The “new” DNR duck plan, calling for river-basin feeding and resting habitat, is as old as the rivers themselves. Before the Army Corp of Engineers and the well-funded barge industry came onto the scene river bottoms were duck havens.
But when the Corp dredged, diked and wing-dammed the Missouri and Mississippi Rivers, they blessed the grain barges but doomed the ducks. Hundreds of thousands of acres of swamp, slough and backwater were drained as the river flow was contained into the all-important navigation channels. Wide river valleys, once intricate laces of waterfowl habitat, shrunk to a single deep trough. Areas that used to hold aquatic food and ducks were plowed flat and black after the soybean harvest.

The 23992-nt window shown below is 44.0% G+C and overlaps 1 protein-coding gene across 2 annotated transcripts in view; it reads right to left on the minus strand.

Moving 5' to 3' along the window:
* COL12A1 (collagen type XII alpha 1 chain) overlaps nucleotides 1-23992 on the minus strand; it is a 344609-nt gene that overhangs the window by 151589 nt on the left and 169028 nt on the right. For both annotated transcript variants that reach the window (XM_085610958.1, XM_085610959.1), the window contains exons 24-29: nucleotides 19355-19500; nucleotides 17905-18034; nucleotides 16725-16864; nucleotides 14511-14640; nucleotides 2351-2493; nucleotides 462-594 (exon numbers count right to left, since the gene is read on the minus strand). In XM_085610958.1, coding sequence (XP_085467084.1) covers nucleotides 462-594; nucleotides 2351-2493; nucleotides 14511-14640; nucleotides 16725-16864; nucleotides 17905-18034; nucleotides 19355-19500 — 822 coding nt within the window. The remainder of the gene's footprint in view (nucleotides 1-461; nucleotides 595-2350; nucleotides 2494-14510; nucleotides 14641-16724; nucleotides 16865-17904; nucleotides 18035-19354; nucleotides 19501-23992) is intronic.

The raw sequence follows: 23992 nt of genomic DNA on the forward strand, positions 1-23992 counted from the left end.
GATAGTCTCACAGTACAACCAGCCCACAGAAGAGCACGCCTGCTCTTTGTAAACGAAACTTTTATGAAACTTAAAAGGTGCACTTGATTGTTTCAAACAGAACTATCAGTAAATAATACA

Pull out your atlas and a ruler. Put one end of the ruler at the Delta Marsh, west of Winnipeg and the other end of the ruler near St. Louis where the Missouri joins the Mississippi. Those old time river bottoms, now gone, were the straight line destination for much of the mass migration of waterfowl across Minnesota.
Today, you’d be hard-pressed to find good duck hunting at any of the old, legendary Southern Illinois duck clubs. Those clubs dried up with the backwaters.
The “new” river bottom plan is certainly worth consideration. But a word of warning for the DNR -- beware the Corp of Engineers. They are used to getting their way.